KP conflict diamond debate mounts

PRESSURE is mounting on Kimberly Process (KP) members opposed to a proposed redefinition of what constitutes conflict diamonds after the World Diamond Council (WDC) this week reaffirmed its support for the move.

Taurai Mangudhla

Once approved, the new definition will come with new KP compliance terms.

The initiative, which is being promoted by Canada, the European Union and the United States, was shot down in October  by KP African member states including Botswana, South Africa and Zimbabwe as well as major diamond buying nations as India, Russia and the United Arab Emirates that argued it specifically targeted  Zimbabwe so as  to prevent its Marange diamond industry from competing fairly on the global market.

According to immediate past KP chair US Ambassador Gillian Milovanovic,  new desirable attributes included human rights, financial transparency, economic development, or other important questions that impact on the diamond sector through the exchange of best practices and voluntary initiatives. This was in addition to maintaining the previous focus on ensuring rough diamonds are free from armed conflict and armed violence.

Zimbabwe Environment Law Association (Zela) head of research Shamiso Mtisi said the proposed new definition remained  controversial in the KP, with influential countries such as China and Russia resisting change.

Mtisi is KP Certification Scheme’s local focal point nominee for Zimbabwe’s civil society.

He said Zela was in support of the proposed changes as they would improve diamond mining in Zimbabwe.

“If you look at the prevailing situation in Marange, it has improved to some extent but Zimbabwe could not be compliant under the new definition,” said Mtisi in an interview.

“We still have instances where diamonds are coming from areas where soldiers, police or private security guards are beating up people and civil society is saying state actors and non-state actors should desist from violence.”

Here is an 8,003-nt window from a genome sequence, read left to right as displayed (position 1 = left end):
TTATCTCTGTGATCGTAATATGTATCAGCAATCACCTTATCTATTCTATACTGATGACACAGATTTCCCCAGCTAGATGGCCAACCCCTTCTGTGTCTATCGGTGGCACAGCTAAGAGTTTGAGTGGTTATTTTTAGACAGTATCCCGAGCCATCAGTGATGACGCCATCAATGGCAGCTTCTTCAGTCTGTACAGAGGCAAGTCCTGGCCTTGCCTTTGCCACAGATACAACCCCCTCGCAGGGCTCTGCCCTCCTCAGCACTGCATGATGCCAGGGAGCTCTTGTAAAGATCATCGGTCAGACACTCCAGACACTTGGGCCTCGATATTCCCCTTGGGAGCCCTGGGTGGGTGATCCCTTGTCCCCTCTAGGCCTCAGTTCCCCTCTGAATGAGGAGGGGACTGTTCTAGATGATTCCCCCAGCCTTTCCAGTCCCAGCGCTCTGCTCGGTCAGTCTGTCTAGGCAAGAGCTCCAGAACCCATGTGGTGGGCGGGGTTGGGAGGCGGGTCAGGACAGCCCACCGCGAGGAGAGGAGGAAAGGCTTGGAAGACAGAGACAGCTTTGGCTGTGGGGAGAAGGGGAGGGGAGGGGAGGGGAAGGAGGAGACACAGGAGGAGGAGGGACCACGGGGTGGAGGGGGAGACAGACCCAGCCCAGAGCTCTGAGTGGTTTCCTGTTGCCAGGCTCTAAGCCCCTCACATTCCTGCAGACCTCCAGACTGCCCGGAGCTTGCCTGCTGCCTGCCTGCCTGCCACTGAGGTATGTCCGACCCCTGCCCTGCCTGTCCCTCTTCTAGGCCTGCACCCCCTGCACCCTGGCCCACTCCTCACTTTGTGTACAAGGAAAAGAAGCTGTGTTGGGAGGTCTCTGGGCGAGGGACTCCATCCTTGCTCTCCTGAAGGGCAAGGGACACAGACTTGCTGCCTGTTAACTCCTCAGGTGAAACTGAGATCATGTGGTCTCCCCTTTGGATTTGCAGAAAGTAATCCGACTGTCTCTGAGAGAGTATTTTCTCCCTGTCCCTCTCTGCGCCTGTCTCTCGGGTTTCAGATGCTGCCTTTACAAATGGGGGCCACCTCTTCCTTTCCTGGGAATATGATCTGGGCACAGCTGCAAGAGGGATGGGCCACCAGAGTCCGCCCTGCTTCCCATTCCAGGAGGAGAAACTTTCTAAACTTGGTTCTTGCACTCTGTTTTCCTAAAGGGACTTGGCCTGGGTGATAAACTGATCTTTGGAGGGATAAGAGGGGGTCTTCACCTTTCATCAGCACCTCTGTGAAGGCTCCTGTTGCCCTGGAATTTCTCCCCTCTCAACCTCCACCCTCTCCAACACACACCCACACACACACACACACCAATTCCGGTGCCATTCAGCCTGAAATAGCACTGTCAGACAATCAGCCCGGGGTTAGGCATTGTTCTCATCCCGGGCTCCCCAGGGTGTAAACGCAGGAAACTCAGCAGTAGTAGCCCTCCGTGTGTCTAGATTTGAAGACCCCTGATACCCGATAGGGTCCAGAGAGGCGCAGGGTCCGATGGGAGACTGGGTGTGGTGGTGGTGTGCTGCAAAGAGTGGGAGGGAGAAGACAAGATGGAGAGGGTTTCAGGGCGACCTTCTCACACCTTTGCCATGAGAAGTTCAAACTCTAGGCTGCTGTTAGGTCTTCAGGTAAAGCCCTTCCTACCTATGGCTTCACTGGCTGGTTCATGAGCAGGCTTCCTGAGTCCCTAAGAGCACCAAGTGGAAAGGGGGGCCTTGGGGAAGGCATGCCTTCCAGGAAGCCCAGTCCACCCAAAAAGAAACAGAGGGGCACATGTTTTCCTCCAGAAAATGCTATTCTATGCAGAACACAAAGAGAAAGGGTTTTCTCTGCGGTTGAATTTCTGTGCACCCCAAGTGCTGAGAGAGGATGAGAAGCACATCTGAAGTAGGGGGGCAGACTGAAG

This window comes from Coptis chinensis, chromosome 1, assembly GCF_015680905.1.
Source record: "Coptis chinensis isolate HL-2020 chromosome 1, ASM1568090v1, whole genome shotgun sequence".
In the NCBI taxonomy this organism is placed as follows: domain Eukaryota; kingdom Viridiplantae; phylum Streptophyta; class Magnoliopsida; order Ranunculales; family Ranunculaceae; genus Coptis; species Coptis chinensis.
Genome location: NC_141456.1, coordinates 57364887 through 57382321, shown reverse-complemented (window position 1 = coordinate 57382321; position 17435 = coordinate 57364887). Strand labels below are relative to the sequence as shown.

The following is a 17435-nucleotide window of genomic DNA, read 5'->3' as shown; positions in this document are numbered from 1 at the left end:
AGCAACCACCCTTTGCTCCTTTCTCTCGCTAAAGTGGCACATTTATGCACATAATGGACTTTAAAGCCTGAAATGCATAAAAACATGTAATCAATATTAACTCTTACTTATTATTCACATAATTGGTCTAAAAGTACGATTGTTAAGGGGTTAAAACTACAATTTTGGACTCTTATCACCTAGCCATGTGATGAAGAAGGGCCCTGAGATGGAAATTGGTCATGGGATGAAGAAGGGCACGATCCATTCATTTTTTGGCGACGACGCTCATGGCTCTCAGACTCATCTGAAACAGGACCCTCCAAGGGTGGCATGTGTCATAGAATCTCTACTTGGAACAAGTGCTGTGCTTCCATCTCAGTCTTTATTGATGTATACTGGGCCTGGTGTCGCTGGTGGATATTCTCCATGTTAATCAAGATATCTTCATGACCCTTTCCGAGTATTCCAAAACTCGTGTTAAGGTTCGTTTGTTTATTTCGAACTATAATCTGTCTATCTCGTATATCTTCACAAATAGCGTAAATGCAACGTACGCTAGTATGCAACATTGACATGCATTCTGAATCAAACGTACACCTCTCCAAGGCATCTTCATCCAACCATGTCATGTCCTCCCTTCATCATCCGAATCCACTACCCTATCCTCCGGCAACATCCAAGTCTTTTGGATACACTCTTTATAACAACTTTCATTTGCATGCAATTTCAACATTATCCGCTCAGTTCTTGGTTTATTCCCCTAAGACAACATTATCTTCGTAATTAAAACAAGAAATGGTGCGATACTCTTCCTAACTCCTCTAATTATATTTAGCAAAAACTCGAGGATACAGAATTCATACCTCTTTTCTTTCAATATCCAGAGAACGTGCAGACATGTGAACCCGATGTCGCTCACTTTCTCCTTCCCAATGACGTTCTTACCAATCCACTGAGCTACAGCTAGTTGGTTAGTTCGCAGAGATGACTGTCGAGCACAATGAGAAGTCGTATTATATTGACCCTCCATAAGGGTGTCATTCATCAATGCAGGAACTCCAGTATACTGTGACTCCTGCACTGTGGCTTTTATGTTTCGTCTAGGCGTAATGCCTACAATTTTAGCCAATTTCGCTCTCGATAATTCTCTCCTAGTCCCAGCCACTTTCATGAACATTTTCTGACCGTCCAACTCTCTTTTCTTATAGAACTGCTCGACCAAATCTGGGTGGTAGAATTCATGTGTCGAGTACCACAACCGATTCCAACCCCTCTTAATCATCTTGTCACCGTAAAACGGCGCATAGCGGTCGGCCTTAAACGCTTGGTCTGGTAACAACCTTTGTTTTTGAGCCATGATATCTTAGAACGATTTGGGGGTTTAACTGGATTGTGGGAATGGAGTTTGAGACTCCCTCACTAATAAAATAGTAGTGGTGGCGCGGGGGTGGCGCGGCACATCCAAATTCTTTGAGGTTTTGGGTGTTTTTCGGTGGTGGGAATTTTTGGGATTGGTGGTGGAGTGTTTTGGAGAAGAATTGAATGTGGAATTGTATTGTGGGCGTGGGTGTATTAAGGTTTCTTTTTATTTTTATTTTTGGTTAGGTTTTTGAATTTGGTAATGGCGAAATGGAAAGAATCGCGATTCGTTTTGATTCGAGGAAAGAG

The WDC consists of more than 50 members drawn from the diamond beneficiation and trading companies, and has influential representation on the KP’s working groups. The WDC fully supports  Milovanovic’s proposal to widen the definition of conflict diamonds to include rough diamonds used to finance, or otherwise are directly related to armed conflict or other situations of violence.

In an opening address to the WDC’s plenary session and annual meeting in Tel Aviv, Israel on Monday, WDC president Eli Izhakoff said the diamond business could in no way benefit from having its products directly associated with systematic violence. The tools and mechanisms of the KP had to be employed to make sure that this is never the case.

“As we have clearly articulated in the past, the WDC is in favour of reviewing the definition of the term “conflict diamonds” to ensure that it is relevant to the situations and the sentiments that are prevalent in the times in which we live,” said Izhakoff.

“It was for that reason we reacted positively to the proposal last year by the former KP chair, Ambassador Gillian Milovanovic, during her speech to the eighth World Diamond Council in Vicenza, that the definition be expanded to include rough diamonds used to finance, or otherwise are directly related to armed conflict or other situations of violence,” added the WDC president.

“We also agreed with her qualification that “additional certification standards beyond the current definition should apply only to armed conflict and or armed violence that is demonstrably related to rough diamonds and independently verified, and that they should not be applicable to isolated, individual incidents, or to circumstances or situations in which an armed conflict exists but is unrelated to the diamond sector,” he added.

Izhakoff said implementation of the proposed definition and new compliance conditions were subject to discussion, leading eventually to agreement by consensus through a process that would require compromise on the part of players.

“The requirement that we act though consensus should never become an excuse for inaction. If we do not adapt to the changing environment, then we will surely lose our relevance.”

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